Kate turned the knob, and stepping inside, closed the door after her. She could dimly see her way to the dresser, where she found matches and lighted the gas. On the bed lay in a tumbled heap a tiny, elderly, Dresden-china doll-woman. She was fully dressed, even to her wrap, bonnet, and gloves; one hand clutched her side, the other held a handkerchief to her lips. Kate stood an instant under the light, studying the situation. The dark eyes in the narrow face looked appealingly at her. The woman tried to speak, but gasped for breath. Kate saw that she had heart trouble.
"The remedy! Where is it?" she cried.
The woman pointed to a purse on the dresser. Kate opened it, took out a small bottle, and read the directions. In a second, she was holding a glass to the woman's lips; soon she was better. She looked at Kate eagerly.
"Oh, please don't leave me," she gasped.
"Of course not!" said Kate instantly. "I'll stay as long as you want me."
She bent over the bed and gently drew the gloves from the frail hands. She untied and slipped off the bonnet. She hunted keys in the purse, opened a travelling bag, and found what she required. Then slowly and carefully, she undressed the woman, helped her into a night robe, and stooping she lifted her into a chair until she opened the bed. After giving her time to rest, Kate pulled down the white wavy hair and brushed it for the night. As she worked, she said a word of encouragement now and again; when she had done all she could see to do, she asked if there was more. The woman suddenly clung to her hand and began to sob wildly. Kate knelt beside the bed, stroked the white hair, patted the shoulder she could reach, and talked very much as she would have to a little girl.
"Please don't cry," she begged. "It must be your heart; you'll surely make it worse."
"I'm trying," said the woman, "but I've been scared sick. I most certainly would have died if you hadn't come to me and found the medicine. Oh, that dreadful Susette! How could she?"
The clothing Kate had removed from the woman had been of finest cloth and silk. Her hands wore wonderful rings. A heavy purse was in her bag. Everything she had was the finest that money could buy, while she seemed as if a rough wind never had touched her. She appeared so frail that Kate feared to let her sleep without knowing where to locate her friends.
"She should be punished for leaving you alone among strangers," said Kate indignantly.
"If I only could learn to mind John," sighed the little woman. "He never liked Susette. But she was the very best maid I ever had. She was like a loving daughter, until all at once, on the train, among strangers, she flared out at me, and simply raved. Oh, it was dreadful!"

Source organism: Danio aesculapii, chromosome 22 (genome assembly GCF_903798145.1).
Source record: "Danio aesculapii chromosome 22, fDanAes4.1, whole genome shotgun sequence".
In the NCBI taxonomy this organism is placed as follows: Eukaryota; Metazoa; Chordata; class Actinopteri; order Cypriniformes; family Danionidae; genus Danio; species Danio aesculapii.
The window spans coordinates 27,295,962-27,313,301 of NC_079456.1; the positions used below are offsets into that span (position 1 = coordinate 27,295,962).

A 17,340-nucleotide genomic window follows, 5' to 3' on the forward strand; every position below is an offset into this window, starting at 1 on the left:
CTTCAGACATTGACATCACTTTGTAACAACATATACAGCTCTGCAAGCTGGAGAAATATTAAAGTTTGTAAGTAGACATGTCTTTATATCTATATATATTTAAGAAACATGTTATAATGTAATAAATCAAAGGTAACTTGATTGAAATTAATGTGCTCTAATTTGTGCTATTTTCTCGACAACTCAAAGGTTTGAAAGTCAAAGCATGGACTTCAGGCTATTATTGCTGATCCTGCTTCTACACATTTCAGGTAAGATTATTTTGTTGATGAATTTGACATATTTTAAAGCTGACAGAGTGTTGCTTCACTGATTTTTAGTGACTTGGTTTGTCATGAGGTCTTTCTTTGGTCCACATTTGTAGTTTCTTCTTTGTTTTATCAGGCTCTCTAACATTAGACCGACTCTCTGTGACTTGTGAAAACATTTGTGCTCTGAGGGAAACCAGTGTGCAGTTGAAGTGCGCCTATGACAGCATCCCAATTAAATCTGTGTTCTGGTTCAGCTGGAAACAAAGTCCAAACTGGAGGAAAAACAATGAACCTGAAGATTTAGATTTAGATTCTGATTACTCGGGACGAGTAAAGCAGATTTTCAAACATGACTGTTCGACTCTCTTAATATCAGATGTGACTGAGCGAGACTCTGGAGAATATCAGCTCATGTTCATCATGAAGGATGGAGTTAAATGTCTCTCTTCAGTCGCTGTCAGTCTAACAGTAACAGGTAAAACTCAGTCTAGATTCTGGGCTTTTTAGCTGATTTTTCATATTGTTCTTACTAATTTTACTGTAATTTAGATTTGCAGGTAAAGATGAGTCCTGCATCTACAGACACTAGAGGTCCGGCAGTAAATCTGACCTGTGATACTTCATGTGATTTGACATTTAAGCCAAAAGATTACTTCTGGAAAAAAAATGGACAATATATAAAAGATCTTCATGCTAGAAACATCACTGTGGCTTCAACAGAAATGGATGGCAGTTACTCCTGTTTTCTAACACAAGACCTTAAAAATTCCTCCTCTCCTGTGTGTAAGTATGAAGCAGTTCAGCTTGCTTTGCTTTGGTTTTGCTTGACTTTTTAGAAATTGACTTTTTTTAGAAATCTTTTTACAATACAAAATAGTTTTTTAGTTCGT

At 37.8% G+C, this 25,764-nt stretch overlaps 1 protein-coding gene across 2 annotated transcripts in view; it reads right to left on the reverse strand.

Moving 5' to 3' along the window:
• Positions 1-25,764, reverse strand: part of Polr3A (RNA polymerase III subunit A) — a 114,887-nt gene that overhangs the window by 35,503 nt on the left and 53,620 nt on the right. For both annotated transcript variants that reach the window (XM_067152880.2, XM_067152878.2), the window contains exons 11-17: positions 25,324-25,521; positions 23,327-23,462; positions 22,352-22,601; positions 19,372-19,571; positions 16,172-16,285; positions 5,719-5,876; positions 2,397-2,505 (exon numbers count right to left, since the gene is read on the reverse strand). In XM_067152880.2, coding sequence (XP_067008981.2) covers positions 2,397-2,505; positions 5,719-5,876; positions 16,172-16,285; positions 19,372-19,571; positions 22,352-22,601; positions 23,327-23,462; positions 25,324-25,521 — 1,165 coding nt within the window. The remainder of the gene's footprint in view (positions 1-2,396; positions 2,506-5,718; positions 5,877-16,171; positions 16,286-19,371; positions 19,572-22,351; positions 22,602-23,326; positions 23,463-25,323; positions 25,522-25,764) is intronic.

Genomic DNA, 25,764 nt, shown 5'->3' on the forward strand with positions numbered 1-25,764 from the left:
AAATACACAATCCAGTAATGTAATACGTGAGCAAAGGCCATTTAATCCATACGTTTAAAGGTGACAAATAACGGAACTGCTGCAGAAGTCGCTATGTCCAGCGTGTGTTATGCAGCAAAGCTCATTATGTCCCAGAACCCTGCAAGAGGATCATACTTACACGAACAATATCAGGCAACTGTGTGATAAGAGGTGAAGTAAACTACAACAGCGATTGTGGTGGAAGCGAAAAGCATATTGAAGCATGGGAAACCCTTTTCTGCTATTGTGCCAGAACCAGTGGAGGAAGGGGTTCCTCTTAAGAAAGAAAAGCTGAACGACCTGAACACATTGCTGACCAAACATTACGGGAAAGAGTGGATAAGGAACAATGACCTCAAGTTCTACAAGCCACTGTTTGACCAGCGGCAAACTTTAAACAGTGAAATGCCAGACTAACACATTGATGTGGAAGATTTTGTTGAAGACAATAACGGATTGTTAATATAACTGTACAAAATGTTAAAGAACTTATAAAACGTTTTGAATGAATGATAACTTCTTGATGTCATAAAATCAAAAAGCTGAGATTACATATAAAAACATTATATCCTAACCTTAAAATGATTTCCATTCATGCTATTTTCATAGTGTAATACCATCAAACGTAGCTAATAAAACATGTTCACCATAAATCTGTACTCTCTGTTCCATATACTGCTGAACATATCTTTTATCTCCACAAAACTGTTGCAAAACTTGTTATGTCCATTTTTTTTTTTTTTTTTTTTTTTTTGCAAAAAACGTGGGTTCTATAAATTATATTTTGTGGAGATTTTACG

"And knowing you were subject to these attacks, she did the thing that would precipitate one, and then left you alone among strangers. How wicked! How cruel!" said Kate in tense indignation.
"John didn't want me to come. But I used to be a teacher, and I came here when this place was mostly woods, with my dear husband. Then after he died, through the long years of poverty and struggle, I would read of the place and the wonderful meetings, but I could never afford to come. Then when John began to work and made good so fast I was dizzy half the time with his successes, I didn't think about the place. But lately, since I've had everything else I could think of, something possessed me to come back here, and take a suite among the women and men who are teaching our young people so wonderfully; and to sail on the lake, and hear the lectures, and dream my youth over again. I think that was it most of all, to dream my youth over again, to try to relive the past."
"There now, you have told me all about it," said Kate, stroking the white forehead in an effort to produce drowsiness, "close your eyes and go to sleep."
"I haven't even begun to tell you," said the woman perversely. "If I talked all night I couldn't tell you about John. How big he is, and how brave he is, and how smart he is, and how he is the equal of any business man in Chicago, and soon, if he keeps on, he will be worth as much as some of them -- more than any one of his age, who has had a lot of help instead of having his way to make alone, and a sick old mother to support besides. No, I couldn't tell you in a week half about John, and he didn't want me to come. If I would come, then he wanted me to wait a few days until he finished a deal so he could bring me, but the minute I thought of it I was determined to come; you know how you get."